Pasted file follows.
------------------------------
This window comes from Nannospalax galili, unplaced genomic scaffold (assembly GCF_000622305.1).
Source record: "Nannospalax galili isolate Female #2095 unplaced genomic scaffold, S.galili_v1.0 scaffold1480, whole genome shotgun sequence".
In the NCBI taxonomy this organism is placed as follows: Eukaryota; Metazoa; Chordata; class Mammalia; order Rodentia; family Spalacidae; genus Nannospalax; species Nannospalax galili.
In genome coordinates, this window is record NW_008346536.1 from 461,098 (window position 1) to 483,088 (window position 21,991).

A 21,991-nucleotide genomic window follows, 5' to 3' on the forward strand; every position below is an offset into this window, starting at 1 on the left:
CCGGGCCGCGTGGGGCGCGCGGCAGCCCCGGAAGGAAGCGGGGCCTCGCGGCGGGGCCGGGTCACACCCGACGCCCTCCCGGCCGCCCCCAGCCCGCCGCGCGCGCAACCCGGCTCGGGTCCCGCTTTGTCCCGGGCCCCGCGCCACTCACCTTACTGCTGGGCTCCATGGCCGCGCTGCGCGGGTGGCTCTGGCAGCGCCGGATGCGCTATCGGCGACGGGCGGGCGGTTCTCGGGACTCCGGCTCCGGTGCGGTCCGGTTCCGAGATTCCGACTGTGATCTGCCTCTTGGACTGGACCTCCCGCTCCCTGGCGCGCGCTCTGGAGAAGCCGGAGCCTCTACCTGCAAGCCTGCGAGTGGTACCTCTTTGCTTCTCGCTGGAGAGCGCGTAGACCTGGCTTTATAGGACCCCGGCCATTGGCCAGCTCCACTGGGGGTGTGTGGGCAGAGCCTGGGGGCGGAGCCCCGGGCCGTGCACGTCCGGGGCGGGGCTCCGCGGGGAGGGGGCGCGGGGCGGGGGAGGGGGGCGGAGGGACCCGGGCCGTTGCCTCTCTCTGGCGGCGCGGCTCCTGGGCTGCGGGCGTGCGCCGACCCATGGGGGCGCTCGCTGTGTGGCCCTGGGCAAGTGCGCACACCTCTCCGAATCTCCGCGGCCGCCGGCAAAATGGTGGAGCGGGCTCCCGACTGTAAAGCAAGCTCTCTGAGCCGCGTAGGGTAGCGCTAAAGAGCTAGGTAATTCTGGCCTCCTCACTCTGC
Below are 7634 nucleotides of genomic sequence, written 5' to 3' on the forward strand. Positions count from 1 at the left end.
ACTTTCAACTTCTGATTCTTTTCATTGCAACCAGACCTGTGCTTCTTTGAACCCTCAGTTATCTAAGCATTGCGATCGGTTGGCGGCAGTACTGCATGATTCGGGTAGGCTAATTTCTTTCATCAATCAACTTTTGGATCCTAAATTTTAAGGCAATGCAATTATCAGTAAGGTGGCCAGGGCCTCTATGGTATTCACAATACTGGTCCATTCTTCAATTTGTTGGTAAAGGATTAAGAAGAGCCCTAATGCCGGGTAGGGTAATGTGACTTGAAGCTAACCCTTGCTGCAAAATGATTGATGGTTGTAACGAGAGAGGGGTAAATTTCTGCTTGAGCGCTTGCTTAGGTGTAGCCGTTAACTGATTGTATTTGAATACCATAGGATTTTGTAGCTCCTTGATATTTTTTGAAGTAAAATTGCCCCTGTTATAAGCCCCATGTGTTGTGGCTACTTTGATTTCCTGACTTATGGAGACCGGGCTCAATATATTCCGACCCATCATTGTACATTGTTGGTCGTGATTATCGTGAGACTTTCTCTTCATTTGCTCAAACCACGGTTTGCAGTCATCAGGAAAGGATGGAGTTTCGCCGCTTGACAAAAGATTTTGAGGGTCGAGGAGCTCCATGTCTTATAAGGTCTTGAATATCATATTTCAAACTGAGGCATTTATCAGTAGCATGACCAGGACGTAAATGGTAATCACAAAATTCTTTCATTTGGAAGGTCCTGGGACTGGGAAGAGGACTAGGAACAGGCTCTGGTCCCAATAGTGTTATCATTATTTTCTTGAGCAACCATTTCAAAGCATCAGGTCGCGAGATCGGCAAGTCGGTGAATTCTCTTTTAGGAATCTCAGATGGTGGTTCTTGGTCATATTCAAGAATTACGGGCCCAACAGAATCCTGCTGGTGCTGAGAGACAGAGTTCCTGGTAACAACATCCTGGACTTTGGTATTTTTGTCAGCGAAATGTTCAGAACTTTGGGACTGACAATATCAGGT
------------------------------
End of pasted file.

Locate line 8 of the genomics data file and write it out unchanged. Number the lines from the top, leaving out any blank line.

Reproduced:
ACTTTCAACTTCTGATTCTTTTCATTGCAACCAGACCTGTGCTTCTTTGAACCCTCAGTTATCTAAGCATTGCGATCGGTTGGCGGCAGTACTGCATGATTCGGGTAGGCTAATTTCTTTCATCAATCAACTTTTGGATCCTAAATTTTAAGGCAATGCAATTATCAGTAAGGTGGCCAGGGCCTCTATGGTATTCACAATACTGGTCCATTCTTCAATTTGTTGGTAAAGGATTAAGAAGAGCCCTAATGCCGGGTAGGGTAATGTGACTTGAAGCTAACCCTTGCTGCAAAATGATTGATGGTTGTAACGAGAGAGGGGTAAATTTCTGCTTGAGCGCTTGCTTAGGTGTAGCCGTTAACTGATTGTATTTGAATACCATAGGATTTTGTAGCTCCTTGATATTTTTTGAAGTAAAATTGCCCCTGTTATAAGCCCCATGTGTTGTGGCTACTTTGATTTCCTGACTTATGGAGACCGGGCTCAATATATTCCGACCCATCATTGTACATTGTTGGTCGTGATTATCGTGAGACTTTCTCTTCATTTGCTCAAACCACGGTTTGCAGTCATCAGGAAAGGATGGAGTTTCGCCGCTTGACAAAAGATTTTGAGGGTCGAGGAGCTCCATGTCTTATAAGGTCTTGAATATCATATTTCAAACTGAGGCATTTATCAGTAGCATGACCAGGACGTAAATGGTAATCACAAAATTCTTTCATTTGGAAGGTCCTGGGACTGGGAAGAGGACTAGGAACAGGCTCTGGTCCCAATAGTGTTATCATTATTTTCTTGAGCAACCATTTCAAAGCATCAGGTCGCGAGATCGGCAAGTCGGTGAATTCTCTTTTAGGAATCTCAGATGGTGGTTCTTGGTCATATTCAAGAATTACGGGCCCAACAGAATCCTGCTGGTGCTGAGAGACAGAGTTCCTGGTAACAACATCCTGGACTTTGGTATTTTTGTCAGCGAAATGTTCAGAACTTTGGGACTGACAATATCAGGT